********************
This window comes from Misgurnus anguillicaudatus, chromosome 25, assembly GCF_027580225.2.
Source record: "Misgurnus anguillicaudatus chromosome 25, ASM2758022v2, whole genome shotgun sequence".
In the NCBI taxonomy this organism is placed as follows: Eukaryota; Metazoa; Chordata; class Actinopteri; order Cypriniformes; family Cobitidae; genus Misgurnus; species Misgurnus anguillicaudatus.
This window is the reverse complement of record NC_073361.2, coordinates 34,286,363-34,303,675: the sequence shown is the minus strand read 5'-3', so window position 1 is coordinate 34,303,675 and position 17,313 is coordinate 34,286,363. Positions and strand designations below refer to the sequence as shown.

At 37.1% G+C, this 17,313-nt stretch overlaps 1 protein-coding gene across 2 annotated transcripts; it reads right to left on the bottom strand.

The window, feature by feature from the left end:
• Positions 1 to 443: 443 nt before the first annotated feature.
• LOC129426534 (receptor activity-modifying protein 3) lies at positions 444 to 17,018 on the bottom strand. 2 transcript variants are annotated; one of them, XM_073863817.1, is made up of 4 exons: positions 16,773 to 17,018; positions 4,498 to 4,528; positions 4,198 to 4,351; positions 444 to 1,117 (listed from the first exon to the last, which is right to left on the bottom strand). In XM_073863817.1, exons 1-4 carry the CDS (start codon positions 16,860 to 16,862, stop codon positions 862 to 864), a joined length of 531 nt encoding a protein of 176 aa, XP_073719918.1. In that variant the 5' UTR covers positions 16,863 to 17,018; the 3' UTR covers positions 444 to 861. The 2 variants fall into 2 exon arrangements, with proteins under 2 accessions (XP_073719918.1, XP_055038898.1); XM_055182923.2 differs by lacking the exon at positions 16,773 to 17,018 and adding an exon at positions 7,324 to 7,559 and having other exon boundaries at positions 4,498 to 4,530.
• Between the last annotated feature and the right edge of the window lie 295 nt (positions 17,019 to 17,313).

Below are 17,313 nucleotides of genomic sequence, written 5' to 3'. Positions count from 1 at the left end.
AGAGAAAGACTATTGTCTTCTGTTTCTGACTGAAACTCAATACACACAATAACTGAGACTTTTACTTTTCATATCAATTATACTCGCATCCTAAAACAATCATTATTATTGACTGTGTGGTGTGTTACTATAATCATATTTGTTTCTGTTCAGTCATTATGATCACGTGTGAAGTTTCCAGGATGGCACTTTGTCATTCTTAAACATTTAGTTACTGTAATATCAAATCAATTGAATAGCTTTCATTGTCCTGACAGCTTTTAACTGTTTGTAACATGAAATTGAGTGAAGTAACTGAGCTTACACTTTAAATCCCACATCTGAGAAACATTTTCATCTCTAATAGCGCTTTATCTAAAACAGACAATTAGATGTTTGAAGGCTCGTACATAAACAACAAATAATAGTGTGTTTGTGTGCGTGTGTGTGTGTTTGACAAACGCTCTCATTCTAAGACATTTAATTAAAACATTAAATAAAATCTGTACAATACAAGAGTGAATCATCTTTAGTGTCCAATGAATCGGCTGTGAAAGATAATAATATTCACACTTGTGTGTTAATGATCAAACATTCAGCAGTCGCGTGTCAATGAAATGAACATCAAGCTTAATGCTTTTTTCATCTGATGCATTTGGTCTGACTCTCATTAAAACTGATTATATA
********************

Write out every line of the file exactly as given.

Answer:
This window comes from Misgurnus anguillicaudatus, chromosome 25, assembly GCF_027580225.2.
Source record: "Misgurnus anguillicaudatus chromosome 25, ASM2758022v2, whole genome shotgun sequence".
In the NCBI taxonomy this organism is placed as follows: Eukaryota; Metazoa; Chordata; class Actinopteri; order Cypriniformes; family Cobitidae; genus Misgurnus; species Misgurnus anguillicaudatus.
This window is the reverse complement of record NC_073361.2, coordinates 34,286,363-34,303,675: the sequence shown is the minus strand read 5'-3', so window position 1 is coordinate 34,303,675 and position 17,313 is coordinate 34,286,363. Positions and strand designations below refer to the sequence as shown.

At 37.1% G+C, this 17,313-nt stretch overlaps 1 protein-coding gene across 2 annotated transcripts; it reads right to left on the bottom strand.

The window, feature by feature from the left end:
• Positions 1 to 443: 443 nt before the first annotated feature.
• LOC129426534 (receptor activity-modifying protein 3) lies at positions 444 to 17,018 on the bottom strand. 2 transcript variants are annotated; one of them, XM_073863817.1, is made up of 4 exons: positions 16,773 to 17,018; positions 4,498 to 4,528; positions 4,198 to 4,351; positions 444 to 1,117 (listed from the first exon to the last, which is right to left on the bottom strand). In XM_073863817.1, exons 1-4 carry the CDS (start codon positions 16,860 to 16,862, stop codon positions 862 to 864), a joined length of 531 nt encoding a protein of 176 aa, XP_073719918.1. In that variant the 5' UTR covers positions 16,863 to 17,018; the 3' UTR covers positions 444 to 861. The 2 variants fall into 2 exon arrangements, with proteins under 2 accessions (XP_073719918.1, XP_055038898.1); XM_055182923.2 differs by lacking the exon at positions 16,773 to 17,018 and adding an exon at positions 7,324 to 7,559 and having other exon boundaries at positions 4,498 to 4,530.
• Between the last annotated feature and the right edge of the window lie 295 nt (positions 17,019 to 17,313).

Below are 17,313 nucleotides of genomic sequence, written 5' to 3'. Positions count from 1 at the left end.
AGAGAAAGACTATTGTCTTCTGTTTCTGACTGAAACTCAATACACACAATAACTGAGACTTTTACTTTTCATATCAATTATACTCGCATCCTAAAACAATCATTATTATTGACTGTGTGGTGTGTTACTATAATCATATTTGTTTCTGTTCAGTCATTATGATCACGTGTGAAGTTTCCAGGATGGCACTTTGTCATTCTTAAACATTTAGTTACTGTAATATCAAATCAATTGAATAGCTTTCATTGTCCTGACAGCTTTTAACTGTTTGTAACATGAAATTGAGTGAAGTAACTGAGCTTACACTTTAAATCCCACATCTGAGAAACATTTTCATCTCTAATAGCGCTTTATCTAAAACAGACAATTAGATGTTTGAAGGCTCGTACATAAACAACAAATAATAGTGTGTTTGTGTGCGTGTGTGTGTGTTTGACAAACGCTCTCATTCTAAGACATTTAATTAAAACATTAAATAAAATCTGTACAATACAAGAGTGAATCATCTTTAGTGTCCAATGAATCGGCTGTGAAAGATAATAATATTCACACTTGTGTGTTAATGATCAAACATTCAGCAGTCGCGTGTCAATGAAATGAACATCAAGCTTAATGCTTTTTTCATCTGATGCATTTGGTCTGACTCTCATTAAAACTGATTATATA